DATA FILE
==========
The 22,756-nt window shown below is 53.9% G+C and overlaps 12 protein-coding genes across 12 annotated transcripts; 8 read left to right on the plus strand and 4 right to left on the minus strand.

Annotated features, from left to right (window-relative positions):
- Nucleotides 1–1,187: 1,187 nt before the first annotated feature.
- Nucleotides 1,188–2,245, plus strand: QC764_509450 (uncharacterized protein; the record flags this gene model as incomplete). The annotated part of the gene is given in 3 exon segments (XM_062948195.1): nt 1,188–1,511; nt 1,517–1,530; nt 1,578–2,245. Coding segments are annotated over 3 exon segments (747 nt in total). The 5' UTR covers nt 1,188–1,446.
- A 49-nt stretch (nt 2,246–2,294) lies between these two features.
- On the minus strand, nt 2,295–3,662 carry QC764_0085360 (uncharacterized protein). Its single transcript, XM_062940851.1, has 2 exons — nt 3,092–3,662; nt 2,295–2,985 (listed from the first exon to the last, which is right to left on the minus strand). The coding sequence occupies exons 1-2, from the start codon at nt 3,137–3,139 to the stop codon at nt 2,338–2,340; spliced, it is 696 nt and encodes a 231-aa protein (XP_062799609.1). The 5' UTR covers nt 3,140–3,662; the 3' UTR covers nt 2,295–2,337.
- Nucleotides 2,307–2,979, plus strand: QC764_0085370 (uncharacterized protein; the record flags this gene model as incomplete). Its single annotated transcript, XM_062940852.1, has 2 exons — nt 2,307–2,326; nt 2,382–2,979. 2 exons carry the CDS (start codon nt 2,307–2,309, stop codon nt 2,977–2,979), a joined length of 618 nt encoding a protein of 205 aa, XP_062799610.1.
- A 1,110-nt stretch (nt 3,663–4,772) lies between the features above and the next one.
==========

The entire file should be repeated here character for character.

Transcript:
The 22,756-nt window shown below is 53.9% G+C and overlaps 12 protein-coding genes across 12 annotated transcripts; 8 read left to right on the plus strand and 4 right to left on the minus strand.

Annotated features, from left to right (window-relative positions):
- Nucleotides 1–1,187: 1,187 nt before the first annotated feature.
- Nucleotides 1,188–2,245, plus strand: QC764_509450 (uncharacterized protein; the record flags this gene model as incomplete). The annotated part of the gene is given in 3 exon segments (XM_062948195.1): nt 1,188–1,511; nt 1,517–1,530; nt 1,578–2,245. Coding segments are annotated over 3 exon segments (747 nt in total). The 5' UTR covers nt 1,188–1,446.
- A 49-nt stretch (nt 2,246–2,294) lies between these two features.
- On the minus strand, nt 2,295–3,662 carry QC764_0085360 (uncharacterized protein). Its single transcript, XM_062940851.1, has 2 exons — nt 3,092–3,662; nt 2,295–2,985 (listed from the first exon to the last, which is right to left on the minus strand). The coding sequence occupies exons 1-2, from the start codon at nt 3,137–3,139 to the stop codon at nt 2,338–2,340; spliced, it is 696 nt and encodes a 231-aa protein (XP_062799609.1). The 5' UTR covers nt 3,140–3,662; the 3' UTR covers nt 2,295–2,337.
- Nucleotides 2,307–2,979, plus strand: QC764_0085370 (uncharacterized protein; the record flags this gene model as incomplete). Its single annotated transcript, XM_062940852.1, has 2 exons — nt 2,307–2,326; nt 2,382–2,979. 2 exons carry the CDS (start codon nt 2,307–2,309, stop codon nt 2,977–2,979), a joined length of 618 nt encoding a protein of 205 aa, XP_062799610.1.
- A 1,110-nt stretch (nt 3,663–4,772) lies between the features above and the next one.